Following the one-sided path of success can leave you feeling like you missed out on what's really important to you, whether you reach your goal or not. It can become an endless waiting game for something that you no longer feel a real connection with outside of the idea of success. You may end up sacrificing real experiences in favor of chasing success, success, success.

Sound familiar? It's a challenge that each of us uniquely faces to put success in perspective so that the idea of it doesn't consume us and leave us feeling burdened, tired, and perpetually dissatisfied. When the word S-U-C-C-E-S-S starts making you feel a lack of excitement and motivation about what you're doing, it can be helpful to put a creative spin on it. What does that mean?

Instead of forcing yourself to aim for success, it can help to give yourself more open-ended encouragement that sounds like:  Let's see what I can do!  When you ask yourself what you can do---instead of how you can guarantee success---your goals are allowed to live and breathe along with you. And you're free to live and breathe alongside your goals. This freedom can open up unexpected new doors and opportunities that you would have never encountered by just staying on the single-minded path of success.

It's also helpful to ask yourself, "If I were encouraging a kid or someone else to go for what they want, would I use the same tactics I'm using for myself?" Sometimes we push ourselves the hardest, using unrealistic expectations that we would never use to encourage someone else. By asking yourself this question, you can get some outside perspective on whether your approach to reaching your goals is helping you or hurting you.

Achievements feel most worthwhile when they're coming from you as a real person---not from the idea of success. Focusing on what you're really capable of (and what you WANT to do) lets you pay attention to health and learning lessons in a way that is not blocked by the rigid idea of success. Afraid that your goals will pass you by if you look at them through this lens? Don't worry, you'll be surprised by how your goals are infused by new life and energy with this approach.
Now, let's see what you can do!

Monday, June 17, 2013

Break the Rules, and Enjoy

Rules, rules, rules. They're everywhere! We have no choice but to pay attention to rules on a daily basis, and obviously certain rules are there for a good reason. At work, at school, in traffic---rules exist, and that's the way it goes.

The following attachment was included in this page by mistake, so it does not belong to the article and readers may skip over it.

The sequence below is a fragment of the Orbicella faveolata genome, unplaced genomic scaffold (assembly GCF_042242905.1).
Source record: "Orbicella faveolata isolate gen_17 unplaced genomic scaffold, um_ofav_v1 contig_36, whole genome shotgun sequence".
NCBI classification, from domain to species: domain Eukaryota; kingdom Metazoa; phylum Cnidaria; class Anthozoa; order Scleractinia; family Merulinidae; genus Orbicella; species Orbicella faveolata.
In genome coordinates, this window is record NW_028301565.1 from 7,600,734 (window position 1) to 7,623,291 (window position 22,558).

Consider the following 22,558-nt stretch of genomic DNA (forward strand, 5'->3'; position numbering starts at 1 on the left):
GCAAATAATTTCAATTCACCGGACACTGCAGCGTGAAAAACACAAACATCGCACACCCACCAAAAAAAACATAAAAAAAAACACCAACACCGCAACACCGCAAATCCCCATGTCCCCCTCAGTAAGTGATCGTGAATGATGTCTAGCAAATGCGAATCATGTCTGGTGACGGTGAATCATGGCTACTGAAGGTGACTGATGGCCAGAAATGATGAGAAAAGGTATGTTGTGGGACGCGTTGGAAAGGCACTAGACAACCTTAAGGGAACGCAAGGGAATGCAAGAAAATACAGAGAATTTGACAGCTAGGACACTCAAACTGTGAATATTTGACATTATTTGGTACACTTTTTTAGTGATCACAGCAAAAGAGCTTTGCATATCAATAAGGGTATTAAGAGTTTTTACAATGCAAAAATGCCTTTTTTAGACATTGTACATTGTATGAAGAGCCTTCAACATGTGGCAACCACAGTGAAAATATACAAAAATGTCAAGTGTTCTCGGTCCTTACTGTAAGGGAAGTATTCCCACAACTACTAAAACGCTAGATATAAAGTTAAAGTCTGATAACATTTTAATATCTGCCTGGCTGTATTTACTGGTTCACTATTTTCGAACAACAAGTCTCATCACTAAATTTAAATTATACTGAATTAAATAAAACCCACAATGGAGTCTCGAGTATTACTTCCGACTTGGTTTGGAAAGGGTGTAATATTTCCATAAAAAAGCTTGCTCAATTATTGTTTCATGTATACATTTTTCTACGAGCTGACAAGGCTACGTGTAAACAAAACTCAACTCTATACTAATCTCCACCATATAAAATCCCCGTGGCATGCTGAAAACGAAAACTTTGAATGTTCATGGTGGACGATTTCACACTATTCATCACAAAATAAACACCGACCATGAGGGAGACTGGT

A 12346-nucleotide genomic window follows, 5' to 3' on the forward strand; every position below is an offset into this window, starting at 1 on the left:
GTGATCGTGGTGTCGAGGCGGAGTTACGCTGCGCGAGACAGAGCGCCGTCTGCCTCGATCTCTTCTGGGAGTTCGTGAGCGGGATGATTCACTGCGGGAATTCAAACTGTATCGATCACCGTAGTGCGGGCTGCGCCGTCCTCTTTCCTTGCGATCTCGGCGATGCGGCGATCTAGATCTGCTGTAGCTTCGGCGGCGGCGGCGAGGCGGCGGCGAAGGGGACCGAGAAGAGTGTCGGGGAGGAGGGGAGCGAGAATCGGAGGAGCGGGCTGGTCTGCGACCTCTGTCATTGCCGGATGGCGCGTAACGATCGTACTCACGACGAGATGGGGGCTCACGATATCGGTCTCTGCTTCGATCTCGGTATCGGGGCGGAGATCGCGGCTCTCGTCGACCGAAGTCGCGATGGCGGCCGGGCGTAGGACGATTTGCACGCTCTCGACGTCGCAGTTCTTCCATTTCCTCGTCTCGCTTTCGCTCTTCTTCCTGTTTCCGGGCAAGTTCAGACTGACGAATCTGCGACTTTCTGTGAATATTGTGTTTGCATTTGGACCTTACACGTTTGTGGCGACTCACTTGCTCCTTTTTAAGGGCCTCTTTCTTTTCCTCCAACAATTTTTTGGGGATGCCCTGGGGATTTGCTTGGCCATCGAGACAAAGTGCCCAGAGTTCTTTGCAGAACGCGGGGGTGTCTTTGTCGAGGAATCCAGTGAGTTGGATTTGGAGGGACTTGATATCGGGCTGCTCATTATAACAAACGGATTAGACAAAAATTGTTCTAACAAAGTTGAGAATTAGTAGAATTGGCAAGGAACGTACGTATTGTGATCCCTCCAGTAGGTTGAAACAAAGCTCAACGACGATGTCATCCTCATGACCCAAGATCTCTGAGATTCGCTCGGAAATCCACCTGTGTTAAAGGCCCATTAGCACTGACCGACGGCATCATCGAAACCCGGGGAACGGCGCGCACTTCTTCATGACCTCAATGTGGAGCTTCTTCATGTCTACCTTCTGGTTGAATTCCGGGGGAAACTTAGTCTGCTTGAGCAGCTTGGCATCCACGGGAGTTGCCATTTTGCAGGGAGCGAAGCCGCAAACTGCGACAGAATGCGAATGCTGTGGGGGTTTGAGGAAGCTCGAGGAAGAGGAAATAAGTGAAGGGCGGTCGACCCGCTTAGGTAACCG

There are instances, however, where you just gotta break the rules. Think about your favorite authors, musicians, mentors, and teachers. Did they follow every itty bitty rule in the book, or were there times where they tastefully stepped beyond rules to do what they really wanted or to create something new?

Some rules are self-imposed, and it's helpful to re-evaluate these rules once in a while and decide whether they're serving you or not. Have you made certain restrictions for yourself and your life that may be holding you back? Whether we realize it or not, each of us has rules we follow regarding our health, work, activities, and other areas of life. Some of them are useful and are there for a reason. Other rules can limit your health, your potential, and your enjoyment. These ones are not necessarily helpful.

For example, it's great to keep an overall healthy and well-rounded diet to get necessary nutrients, support your body, and sustain energy. Dietary rules can be useful. If you're restricting every meal, however, by putting 100 rules in place on what you can and cannot eat---that's another story. Overdoing the rules on diet can backfire and restrict your health and your enjoyment of meals.

Let's look at another example. Say you want to learn how to write fiction and are very excited about writing your first story. You pick up a couple of self-help books on this topic, and you decide to follow every rule in them so that your writing is perfect. When you start writing your story, instead of feeling creative juices flowing, you feel the weight of each rule you're following. Now writing has become a chore.